By David M. Greenwald
Davis, CA – The first shoe has now fallen in Davis—now the question will be what will come of it. On Monday, David Taormino announced the filing of a lawsuit on behalf of Palomino Place, LLC in Yolo County Superior Court seeking to compel the City of Davis to comply with its legal obligations under the Housing Accountability Act, Permit Streamlining Act, and the California Environmental Quality Act.
Palomino Place contemplates the development of housing (as well as a competitive swimming pool) on a site that is currently designated for agricultural use under the General Plan and Zoning Code. It would require a Measure J vote even though it is within the current city limits.
Taormino is claiming that Davis is refusing “to process a housing development project in which 20% of the homes will be for low-income households.
“I really wish it would not have come to this,” said plaintiff and project developer David Taormino. “My only desire has been to build housing for people working in Davis and for young families in order to put kids back into our schools.”
In response, the city of Davis told the Vanguard that the City Attorney Inder Khalsa is reviewing the petition and that staff will provide a more lengthy statements once Khalsa has had a chance to analyze the arguments.
At the time, the city deemed the application to be incomplete and responded with a September 9 letter.
On September 15, Taormino’s legal counsel sent a letter to the City stating his intention to proceed with his project under “Builders’ Remedy” without seeking any legislative approvals for his project.
In the letter, Matt Keasling of Taylor and Wiley noted that they were removing a “requested general plan amendment to residential land use designation.”
He writes that “the City has repeatedly indicated that such legislation actions afford it unfettered discretion as to how, when and if it will process the Palomino Place application.” He said, “With the removal of the requested general plan amendment… processing of the remaining Palomino Place entitlements is purely adjudicative in nature without any request for legislative action.”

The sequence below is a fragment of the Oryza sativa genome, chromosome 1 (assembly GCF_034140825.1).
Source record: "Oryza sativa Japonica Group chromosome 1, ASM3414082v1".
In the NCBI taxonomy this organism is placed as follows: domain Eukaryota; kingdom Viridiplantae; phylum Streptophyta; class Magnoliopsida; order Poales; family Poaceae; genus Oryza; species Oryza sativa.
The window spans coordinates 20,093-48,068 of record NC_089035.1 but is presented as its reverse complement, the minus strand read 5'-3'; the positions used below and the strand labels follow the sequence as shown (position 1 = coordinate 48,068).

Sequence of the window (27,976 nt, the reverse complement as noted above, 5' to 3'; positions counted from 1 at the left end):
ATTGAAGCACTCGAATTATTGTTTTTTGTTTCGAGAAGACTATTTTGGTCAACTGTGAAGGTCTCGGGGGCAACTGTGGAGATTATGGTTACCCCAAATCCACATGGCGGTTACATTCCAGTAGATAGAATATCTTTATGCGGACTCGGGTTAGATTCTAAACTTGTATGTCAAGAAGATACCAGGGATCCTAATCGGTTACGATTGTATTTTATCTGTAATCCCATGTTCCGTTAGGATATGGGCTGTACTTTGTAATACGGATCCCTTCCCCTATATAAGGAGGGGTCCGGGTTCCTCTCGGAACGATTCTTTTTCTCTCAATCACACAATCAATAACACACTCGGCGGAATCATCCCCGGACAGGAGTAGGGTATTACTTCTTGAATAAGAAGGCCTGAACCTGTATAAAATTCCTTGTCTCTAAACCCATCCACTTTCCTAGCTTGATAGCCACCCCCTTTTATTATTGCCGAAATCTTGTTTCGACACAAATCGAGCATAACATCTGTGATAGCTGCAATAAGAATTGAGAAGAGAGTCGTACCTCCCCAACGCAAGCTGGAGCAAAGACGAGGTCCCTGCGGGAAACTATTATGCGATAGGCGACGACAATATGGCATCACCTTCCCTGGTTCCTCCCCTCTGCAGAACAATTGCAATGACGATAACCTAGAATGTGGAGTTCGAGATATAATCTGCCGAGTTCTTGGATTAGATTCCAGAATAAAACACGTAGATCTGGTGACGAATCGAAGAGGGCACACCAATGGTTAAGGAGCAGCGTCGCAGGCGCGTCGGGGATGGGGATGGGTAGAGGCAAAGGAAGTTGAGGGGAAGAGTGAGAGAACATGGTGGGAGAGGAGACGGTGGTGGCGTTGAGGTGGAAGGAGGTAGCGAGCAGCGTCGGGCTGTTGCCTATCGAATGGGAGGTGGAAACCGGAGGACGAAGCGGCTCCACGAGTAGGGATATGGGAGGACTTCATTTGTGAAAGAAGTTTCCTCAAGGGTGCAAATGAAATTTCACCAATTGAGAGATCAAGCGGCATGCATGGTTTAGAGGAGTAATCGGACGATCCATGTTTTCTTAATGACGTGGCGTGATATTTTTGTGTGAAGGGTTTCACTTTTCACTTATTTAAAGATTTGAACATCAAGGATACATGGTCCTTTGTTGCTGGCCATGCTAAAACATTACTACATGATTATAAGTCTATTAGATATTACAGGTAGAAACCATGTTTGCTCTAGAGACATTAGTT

In a follow up letter dated September 25 (Monday), Keasling noted, “City attorney and staff time spent in defense of this action is not time spent processing the Palomino Place application – in fact, the action asserts that the City has been actively engaged in an effort to avoid processing the application…”
Keasling also noted a second complaint would potentially be filed under Section 1983 arguing that the Council has violated Taormino’s constitutionally protected civil rights.
He argues that this constitutes “a regulatory taking of property rights without just compensation” and a “procedural due process violation stemming from among other thing, bias” and he alleges “retaliatory conduct by the City serving no legitimate governmental function.”
In the lawsuit filed, the plaintiffs assert “the City has ignored numerous mandatory timelines and further claims that the unjustified two-year delay has resulted in an effective denial of the project.”
The lawsuit notes, “The City’s failure to approve housing to accommodate its share of regional growth is exacerbating the statewide housing crisis; it is inflating the cost of housing in Davis making the jurisdiction even more unaffordable; it is resulting in significant environmental impacts associated with a jobs/housing imbalance such as longer commutes and increased greenhouse gas emissions that contribute to climate change; and it is having an exclusionary effect that impedes socioeconomic and racial integration in Yolo County.”
The lawsuit notes that “despite the well documented and often discussed negative effects of providing inadequate housing, the City of Davis has demonstrated an unwillingness to advance this viable housing project in clear violation of its legal obligation to do so under the Housing Accountability Act..”
They allege, “These actions—or inactions as the case may be—during a time of crisis have left the Petitioners with no redress other than to seek relief from the judicial branch of the government.”
Taormino is seeking to have the court mandate that the City process the project and prepare the analysis necessary for its eventual approval. There are also claims for monetary damages including possible fines of $1.6M for violating state housing laws.
A release notes that Davis has been the subject of scrutiny by HCD and a letter that the Vanguard published from August 31 appears to threaten potential legal action against the city if it fails to comply with state housing law.
As Taormino sees it, “When the government fails to act in the interest of its citizens, it is incumbent upon the individual to step in and do what is right.” He added that, “Davis has an extreme need for all housing types including affordable housing and entry-level homes. Quite simply, we have not been producing our fair share of housing and as a result we have excluded an entire generation of young families.”
Meanwhile, the city responds, “The City has not taken any formal action to deny the project, nor has the City refused to process Mr. Taormino’s application; on the contrary, the City has informed Mr. Taormino of the next steps required to in order to complete his subdivision map application.”
The action will be heard in the Civil Division of Yolo County Superior Court.